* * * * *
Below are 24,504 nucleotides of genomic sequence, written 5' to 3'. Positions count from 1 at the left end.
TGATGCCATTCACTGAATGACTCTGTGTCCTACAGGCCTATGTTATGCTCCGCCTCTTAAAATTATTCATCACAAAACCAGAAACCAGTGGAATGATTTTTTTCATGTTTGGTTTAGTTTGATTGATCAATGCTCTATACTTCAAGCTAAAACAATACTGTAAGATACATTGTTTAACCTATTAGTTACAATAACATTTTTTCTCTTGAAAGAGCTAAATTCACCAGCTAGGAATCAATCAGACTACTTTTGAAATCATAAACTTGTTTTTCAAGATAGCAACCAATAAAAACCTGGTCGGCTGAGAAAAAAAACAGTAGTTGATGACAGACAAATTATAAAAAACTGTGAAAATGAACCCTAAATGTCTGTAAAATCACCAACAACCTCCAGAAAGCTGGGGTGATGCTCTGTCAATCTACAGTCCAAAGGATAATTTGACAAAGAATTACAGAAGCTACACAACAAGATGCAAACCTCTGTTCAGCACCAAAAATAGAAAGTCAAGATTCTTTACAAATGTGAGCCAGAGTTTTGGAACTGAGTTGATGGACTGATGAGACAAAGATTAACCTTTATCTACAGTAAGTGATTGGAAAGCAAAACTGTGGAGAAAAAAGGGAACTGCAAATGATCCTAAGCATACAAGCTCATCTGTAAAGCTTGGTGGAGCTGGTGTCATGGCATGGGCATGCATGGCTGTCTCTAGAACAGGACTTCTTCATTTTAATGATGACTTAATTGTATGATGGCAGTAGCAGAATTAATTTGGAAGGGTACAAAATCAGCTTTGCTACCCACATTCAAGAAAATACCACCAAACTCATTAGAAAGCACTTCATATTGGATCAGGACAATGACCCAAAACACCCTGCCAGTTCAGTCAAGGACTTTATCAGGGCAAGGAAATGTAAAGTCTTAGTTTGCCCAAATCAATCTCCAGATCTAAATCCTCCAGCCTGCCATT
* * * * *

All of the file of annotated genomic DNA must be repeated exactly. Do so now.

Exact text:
Below are 24,504 nucleotides of genomic sequence, written 5' to 3'. Positions count from 1 at the left end.
TGATGCCATTCACTGAATGACTCTGTGTCCTACAGGCCTATGTTATGCTCCGCCTCTTAAAATTATTCATCACAAAACCAGAAACCAGTGGAATGATTTTTTTCATGTTTGGTTTAGTTTGATTGATCAATGCTCTATACTTCAAGCTAAAACAATACTGTAAGATACATTGTTTAACCTATTAGTTACAATAACATTTTTTCTCTTGAAAGAGCTAAATTCACCAGCTAGGAATCAATCAGACTACTTTTGAAATCATAAACTTGTTTTTCAAGATAGCAACCAATAAAAACCTGGTCGGCTGAGAAAAAAAACAGTAGTTGATGACAGACAAATTATAAAAAACTGTGAAAATGAACCCTAAATGTCTGTAAAATCACCAACAACCTCCAGAAAGCTGGGGTGATGCTCTGTCAATCTACAGTCCAAAGGATAATTTGACAAAGAATTACAGAAGCTACACAACAAGATGCAAACCTCTGTTCAGCACCAAAAATAGAAAGTCAAGATTCTTTACAAATGTGAGCCAGAGTTTTGGAACTGAGTTGATGGACTGATGAGACAAAGATTAACCTTTATCTACAGTAAGTGATTGGAAAGCAAAACTGTGGAGAAAAAAGGGAACTGCAAATGATCCTAAGCATACAAGCTCATCTGTAAAGCTTGGTGGAGCTGGTGTCATGGCATGGGCATGCATGGCTGTCTCTAGAACAGGACTTCTTCATTTTAATGATGACTTAATTGTATGATGGCAGTAGCAGAATTAATTTGGAAGGGTACAAAATCAGCTTTGCTACCCACATTCAAGAAAATACCACCAAACTCATTAGAAAGCACTTCATATTGGATCAGGACAATGACCCAAAACACCCTGCCAGTTCAGTCAAGGACTTTATCAGGGCAAGGAAATGTAAAGTCTTAGTTTGCCCAAATCAATCTCCAGATCTAAATCCTCCAGCCTGCCATT